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Unmasking Management Layers in Tech

Are there too many managers in Tech companies?


Welcome back to Trendline!

This newsletter was on an extended break for the past few months.

I went through an exercise to think through the future of this newsletter and how I can continue to write content that is useful to you. I’m pleased to be back and excited to share new charts and insights with you going forward.

With that said, I also want to highlight that you may notice more experimentation with subjects, topics and content type going forward (all within the theme of data driven insights and charts from the business world).

More importantly, I would love to hear from you on which topics I should cover more and which ones I should stop doing. Your feedback will be immensely valuable in improving this newsletter.

I understand that some of you may have forgotten about Trendline or no longer want to continue with the rest of us. If that is case, you can click the link below to Unsubscribe. I will be sad to see you go - but will totally understand.

Now then, Lets dive in to today’s topic!

Chart of the Week

Many tech companies went through major layoffs in the last 12-18 months. Questions were raised if these companies had too many employees, especially at the manager layer who are employees who don’t directly make or sell stuff but manage those who do.

I attempt to answer this question in today’s post, using the data reported by companies in what is called EEO-1 Report (Equal Employment Opportunity Report)

First, lets try and understand this data.

In United States, companies with 100 or more employees on their payroll are legally required to file EEO-1 report annually (there are some exceptions). In this report, companies are required to report employee count breakdown by categories like age, race, gender, job position and ethnicity.

Its a fairly straightforward report, with a lot of useful data on employee demographics of a company. For example, here is Amazon’s 2021 report (LINK). Unfortunately, companies are not very timely in reporting this information, and latest data for most companies is from 2021.

Companies report employee breakdown across 10 job categories. The first 2 categories are of interest to us:

  1. Executive or Senior Level Officials and Managers: This category refers to senior members within an organization who plan, strategize and create policies. These would be your C-suite roles (CEO, CFO etc.) and roles who are very high up in the organization (like Senior Vice Presidents, Vice Presidents etc.)

  2. First/Mid Level Officials and Managers: These roles fall under the group, regional or divisional level of the organization. They implement plans and strategies devised by the Executives / Senior Level Officials. Example of these roles would be your typical middle management roles Branch Managers, Operations Managers, Product Managers etc.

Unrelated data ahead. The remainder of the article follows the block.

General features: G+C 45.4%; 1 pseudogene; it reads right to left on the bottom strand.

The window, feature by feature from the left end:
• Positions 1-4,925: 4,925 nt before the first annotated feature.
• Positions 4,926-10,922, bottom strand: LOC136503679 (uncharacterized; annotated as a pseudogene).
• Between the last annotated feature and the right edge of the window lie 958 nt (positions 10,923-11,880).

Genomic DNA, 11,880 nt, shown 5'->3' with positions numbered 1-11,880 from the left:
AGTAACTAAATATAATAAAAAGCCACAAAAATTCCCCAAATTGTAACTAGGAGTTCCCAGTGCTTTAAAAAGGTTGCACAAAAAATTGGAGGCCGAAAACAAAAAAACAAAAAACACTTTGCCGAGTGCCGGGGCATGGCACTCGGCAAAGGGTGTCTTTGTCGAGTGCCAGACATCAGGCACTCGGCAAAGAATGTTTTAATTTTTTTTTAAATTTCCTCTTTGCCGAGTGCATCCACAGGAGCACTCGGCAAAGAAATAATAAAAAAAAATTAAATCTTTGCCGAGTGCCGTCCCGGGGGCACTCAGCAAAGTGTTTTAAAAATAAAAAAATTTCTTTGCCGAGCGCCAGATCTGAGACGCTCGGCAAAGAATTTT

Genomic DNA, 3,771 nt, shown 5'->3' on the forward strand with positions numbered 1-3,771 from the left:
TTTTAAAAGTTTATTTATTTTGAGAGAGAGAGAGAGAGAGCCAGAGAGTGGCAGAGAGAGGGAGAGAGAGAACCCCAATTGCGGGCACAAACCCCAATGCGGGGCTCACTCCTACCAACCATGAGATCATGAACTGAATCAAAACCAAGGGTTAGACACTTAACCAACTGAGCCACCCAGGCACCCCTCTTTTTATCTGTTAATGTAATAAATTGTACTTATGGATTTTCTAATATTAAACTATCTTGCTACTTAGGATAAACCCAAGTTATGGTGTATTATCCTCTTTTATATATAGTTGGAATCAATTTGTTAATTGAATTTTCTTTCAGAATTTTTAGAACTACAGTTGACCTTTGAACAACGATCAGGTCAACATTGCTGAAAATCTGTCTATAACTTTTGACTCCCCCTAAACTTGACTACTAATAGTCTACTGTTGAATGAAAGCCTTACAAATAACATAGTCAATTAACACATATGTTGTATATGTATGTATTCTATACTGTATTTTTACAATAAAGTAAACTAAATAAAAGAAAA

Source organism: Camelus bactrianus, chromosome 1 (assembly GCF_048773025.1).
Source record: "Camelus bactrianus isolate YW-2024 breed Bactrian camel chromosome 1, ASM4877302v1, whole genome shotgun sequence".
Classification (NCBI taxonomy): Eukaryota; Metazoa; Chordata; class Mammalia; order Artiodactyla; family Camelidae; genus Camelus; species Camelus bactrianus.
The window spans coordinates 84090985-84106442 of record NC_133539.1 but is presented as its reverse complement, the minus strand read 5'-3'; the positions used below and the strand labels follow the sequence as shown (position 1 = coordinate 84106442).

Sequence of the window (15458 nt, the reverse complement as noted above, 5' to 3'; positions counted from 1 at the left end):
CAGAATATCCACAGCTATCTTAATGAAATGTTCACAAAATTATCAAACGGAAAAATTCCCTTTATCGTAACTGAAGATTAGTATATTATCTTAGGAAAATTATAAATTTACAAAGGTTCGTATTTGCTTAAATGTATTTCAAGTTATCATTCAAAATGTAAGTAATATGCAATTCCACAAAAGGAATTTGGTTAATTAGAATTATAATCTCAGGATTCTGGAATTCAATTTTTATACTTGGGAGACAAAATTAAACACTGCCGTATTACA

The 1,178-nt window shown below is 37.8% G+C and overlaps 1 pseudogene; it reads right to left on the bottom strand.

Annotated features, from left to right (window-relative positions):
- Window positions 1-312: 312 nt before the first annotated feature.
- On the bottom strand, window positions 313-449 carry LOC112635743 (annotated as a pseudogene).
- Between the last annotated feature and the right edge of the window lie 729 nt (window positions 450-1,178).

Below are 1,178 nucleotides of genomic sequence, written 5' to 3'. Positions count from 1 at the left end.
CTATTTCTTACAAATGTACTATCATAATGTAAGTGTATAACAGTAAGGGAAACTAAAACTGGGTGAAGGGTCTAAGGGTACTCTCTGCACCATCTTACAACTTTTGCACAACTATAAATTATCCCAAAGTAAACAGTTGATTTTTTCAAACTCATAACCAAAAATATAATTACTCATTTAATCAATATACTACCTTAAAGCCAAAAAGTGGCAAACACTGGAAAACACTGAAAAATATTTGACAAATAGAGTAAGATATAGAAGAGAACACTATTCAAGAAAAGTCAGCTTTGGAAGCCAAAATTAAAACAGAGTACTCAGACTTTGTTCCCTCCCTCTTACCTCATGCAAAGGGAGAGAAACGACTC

There are 8 other categories of roles like Professionals (e.g. Engineers, Technicians) all they way to Laborers/Helpers/Service workers. For a detailed description of these roles with examples, check out this very helpful link (LINK)

Coming back to our chart, I compared the proportion of Executives and Middle Managers (The first 2 categories described above) within the total employee base of the 10 largest S&P 500 companies.

The key takeaway is that Big Tech companies don’t have a particularly higher proportion of Executives/Middle Managers compared to non-tech companies.

ExxonMobil has the highest proportion (22%) of employees in Executive/Middle Management positions. While Nvidia and Meta are a close 2nd (at 20% each), Alphabet and Apple are further down the list, alongside United Health.

Few other interesting implications emerge from the chart:

  • The leadership and management structure is quite diverse across companies (tech and non-tech). Nvidia and Meta have much higher proportion of people in leadership roles (Executives / Senior Official)#

  • Amazon and Tesla are outliers, mainly because they have a huge base of employees working in factories and warehouses. So the proportion of Executives and Middle Managers become quite small

Overall, in actual count, in 2020-21, across these companies, ~12.1K people worked as Executive/Senior Level Officials and ~189.4K people worked as Middle Managers.

Here is the more complete data broken down by individual companies:

While the overall base of Executives and Mangers is quite significant, Big Tech companies like Meta, Microsoft, Apple don’t emerge as outliers compared to non-tech ones - at least in the largest 10 S&P500 companies. More analysis is needed to see if this is true for Tech companies beyond the top 10 list also.

Note: #Its up to individual companies to interpret the definition of these job categories. So its possible two roles are interpreted as different - Senior Management by one company and middle management by another company

Business Quiz

Here is this week’s question.

From now on, you don’t have to wait till next week to get the quiz answer (or google 😀). You can simply scroll to the bottom of the post to see the answer. (Remember to answer the question first)

Which company has done the biggest layoff in US corporate history in the last 20 years?

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Answer to last post’s business question is - “Uber had raised nearly ~$20 billion before doing an IPO” (Source)

Before you go:

Which topics do you want to see in this newsletter? Are there any specific charts you would like to see? Hit REPLY and tell me

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Answer to the business quiz question is IBM (Source)

That’s all for this week. Thanks for reading! 👋

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